The CPT writing that memo appear to be a PA in a BN Surgeon's Slot meaning he is likely the PCM for the Soldiers in that BN. He runs the sick call clinics in the mornings and sees some patients for appointments at other times of the day. IMO he is qualified to write that letter and state that the SM is medically qualified IAW AR 40-501. However, then turning around and saying his medical condition prevents him from doing his job as an 11B and he needs to go seems to be contradictory.

That memo reads like they suspect a malingerer, particularly since he is claiming an orthopedic condition which should show on imaging.

In regards to the Soldier, he should have requested a 2nd opinion from an off post orthopedic specialist complete with new MRI/CT scans.

The Army told me my foot perpetually hurt because I "needed to stretch more". Requested 2nd opinion off-post and the podiatrist found that foot had been fractured 3 times with some being older than others. Because I kept running on it things were pushed into places they shouldn't have gone. That foot was (and still is) a mess which will be with me forever.
Basically if its not in AR 40-501 you can not get referred to an MEB? how about p3-41e of that regulation?

The contradictory statement is the issue. AR 635-40 states that if a SM "appears" unfit they "will be" referred to an MEB. They spell out the case saying he isn't "medically qualified" but use the definition of "unfit" in their analysis of how they are/are not medically qualified. (unfit as defined in the Dodi) Why is AR 635-40 relevant? because that is the regulation AR 635-200 p5-17 refers to when deciding if the condition amounts to disability.

The memo's do read as if the Soldiers are malingering I agree and I am sure that is the intent without actually saying it. The memo above was provided with his profile (which now documents days spent on profile) he was only on profile for 30 days out of the last 24 months. There was a briefing from the OSC that essentially said they could use 5-17 for Soldiers without a diagnosed condition. From what I have seen they will refrain from running diagnostics, I was surprised to see they actually did an MRI on this Soldier in particular. That briefing IMO was the opening of pandoras box.
 

Gmaddux3132

PEB Forum Regular Member
Registered Member
AberrantOutlaw:
To address your concerns in order I will state your concern, and give you my answer and location I found it.
QUESTIONS:
1. The unit level provider is deciding they are not fit for duty-
Answer: According to AR 40-501 para 7-4 sec b(1)(2)(3) state:
b(1)that if the profile is permanent, the profiling officer must assess if the soldier meets the medical retention standards. If they dont meet it then refer to MEB. THE PROFILE OFFICER REFERS TO MEB!!!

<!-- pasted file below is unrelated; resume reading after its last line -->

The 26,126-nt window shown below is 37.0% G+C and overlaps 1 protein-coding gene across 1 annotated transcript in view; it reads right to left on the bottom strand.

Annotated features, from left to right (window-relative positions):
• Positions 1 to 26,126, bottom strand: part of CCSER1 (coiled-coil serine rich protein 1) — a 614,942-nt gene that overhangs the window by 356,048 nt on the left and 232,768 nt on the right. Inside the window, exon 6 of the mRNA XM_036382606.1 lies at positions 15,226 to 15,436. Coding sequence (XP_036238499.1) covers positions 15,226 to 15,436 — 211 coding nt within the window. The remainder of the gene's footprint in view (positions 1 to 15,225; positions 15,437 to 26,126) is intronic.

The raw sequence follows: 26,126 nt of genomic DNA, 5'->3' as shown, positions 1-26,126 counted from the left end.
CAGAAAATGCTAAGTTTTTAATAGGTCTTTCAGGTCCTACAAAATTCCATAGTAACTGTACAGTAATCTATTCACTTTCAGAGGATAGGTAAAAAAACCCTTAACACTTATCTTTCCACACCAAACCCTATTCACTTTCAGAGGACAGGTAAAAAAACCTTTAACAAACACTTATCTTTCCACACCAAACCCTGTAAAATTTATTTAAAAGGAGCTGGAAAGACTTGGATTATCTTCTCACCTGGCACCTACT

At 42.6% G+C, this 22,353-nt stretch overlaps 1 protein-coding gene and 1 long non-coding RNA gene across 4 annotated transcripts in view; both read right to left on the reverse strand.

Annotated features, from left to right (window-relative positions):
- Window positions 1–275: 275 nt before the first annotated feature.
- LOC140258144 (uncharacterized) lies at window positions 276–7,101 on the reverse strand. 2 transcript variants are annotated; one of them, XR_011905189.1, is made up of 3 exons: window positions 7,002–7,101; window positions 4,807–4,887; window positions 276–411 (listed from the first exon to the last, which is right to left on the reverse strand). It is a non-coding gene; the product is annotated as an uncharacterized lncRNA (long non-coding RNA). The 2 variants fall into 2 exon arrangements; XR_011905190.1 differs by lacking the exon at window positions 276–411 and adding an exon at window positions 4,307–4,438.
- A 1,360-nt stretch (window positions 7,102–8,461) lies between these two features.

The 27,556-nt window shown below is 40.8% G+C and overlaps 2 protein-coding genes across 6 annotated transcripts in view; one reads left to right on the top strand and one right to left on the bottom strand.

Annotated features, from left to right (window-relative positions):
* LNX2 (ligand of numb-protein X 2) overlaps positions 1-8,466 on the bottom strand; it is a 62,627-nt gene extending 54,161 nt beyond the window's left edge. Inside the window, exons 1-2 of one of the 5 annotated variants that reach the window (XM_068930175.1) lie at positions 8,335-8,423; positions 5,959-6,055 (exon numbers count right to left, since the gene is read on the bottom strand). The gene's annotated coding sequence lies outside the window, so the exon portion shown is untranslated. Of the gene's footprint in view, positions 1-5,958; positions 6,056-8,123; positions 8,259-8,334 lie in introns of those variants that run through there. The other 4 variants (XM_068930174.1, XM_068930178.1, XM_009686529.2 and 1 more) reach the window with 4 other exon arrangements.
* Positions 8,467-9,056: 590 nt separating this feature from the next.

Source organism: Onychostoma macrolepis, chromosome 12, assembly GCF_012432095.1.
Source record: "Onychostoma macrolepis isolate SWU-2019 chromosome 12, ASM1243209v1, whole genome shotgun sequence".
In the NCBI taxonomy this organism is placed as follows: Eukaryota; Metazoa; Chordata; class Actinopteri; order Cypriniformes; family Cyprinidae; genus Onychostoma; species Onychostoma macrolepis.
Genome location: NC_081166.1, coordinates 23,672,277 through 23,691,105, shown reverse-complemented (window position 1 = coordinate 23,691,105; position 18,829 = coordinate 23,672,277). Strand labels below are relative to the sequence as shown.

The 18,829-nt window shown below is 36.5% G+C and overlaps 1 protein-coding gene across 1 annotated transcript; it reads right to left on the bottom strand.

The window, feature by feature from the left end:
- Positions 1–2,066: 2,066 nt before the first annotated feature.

I am assuming the PCM is being told not to refer to the MEB. This is considered neglegence and if persued by the soldier the PCM will be held accountible for failure to perform his duties.
b(2) Soldiers who have 1 or more conditions that do not meet the standards MUST BE REFERED TO THE MEB AFTER MRDP (please look up MRDP). NOTE: if the Soldier is determined to not be able to return to duty in 1 year then the PCM can refer the soldier to MEB earlier than MRDP
b(3) Soldier who meet retention standards but have a 3 or 4 PULHES (profile) will be refeered to a medical MOS retention Board (MMRB) in accordance with AR 600-60 unless waived by the MMRB convening authority

2. CH5-17 "Other Physical Disabilities"
Answer: kinda answered above but heres a little information on that check out ALARACT Message 159/2012 - Clarifies enlisted administrative separation processing for soldiers identified as not meeting medical retention standards. There is a current alaract message that superceeds this I do not have access anymore to AKO so I am not sure what it is sorry.
3. AR635-40 states they(assuming your are refering to the unit provider or PCM) are not the deciding authority of what amounts to disability.
ANSWER: THEY ARE!!! THEY are the primary initiator of MEB lol
4. AR40-501 but ignore (p3-41e) --I am assuming you mean Chapter 3 para 41 sec E(1)(2)(3) -- "Miscellaneous conditions and defects"
ANSWER: If a soldier has a disability that might not meet retention standards they are supposed to be refered to the MEB process.

5. Forced to take PT test and fail because of their injuries.
ANSWER: AR 635-200 Chapter 1-32 states "Commanders will ensure that Soldiers initiated for separation will obtain a physical exam and mental eval will compy with AR 40-501 and per 10 USC 1145 obtain such.
*** I am aware that the chain of command will use "unlawful command influence" in order to prevent the medical providers from issuing a diagnosis that will result in an MEB, but this is your first step. If you believe your chain of command has stepped in (which they will) and has prevented you from getting a far evaluation go to the ombudsmen on your post. I went through this. see the form titled "MEB vs Officer separation" to read my situation.
6. "Reevaluating permanent profiles"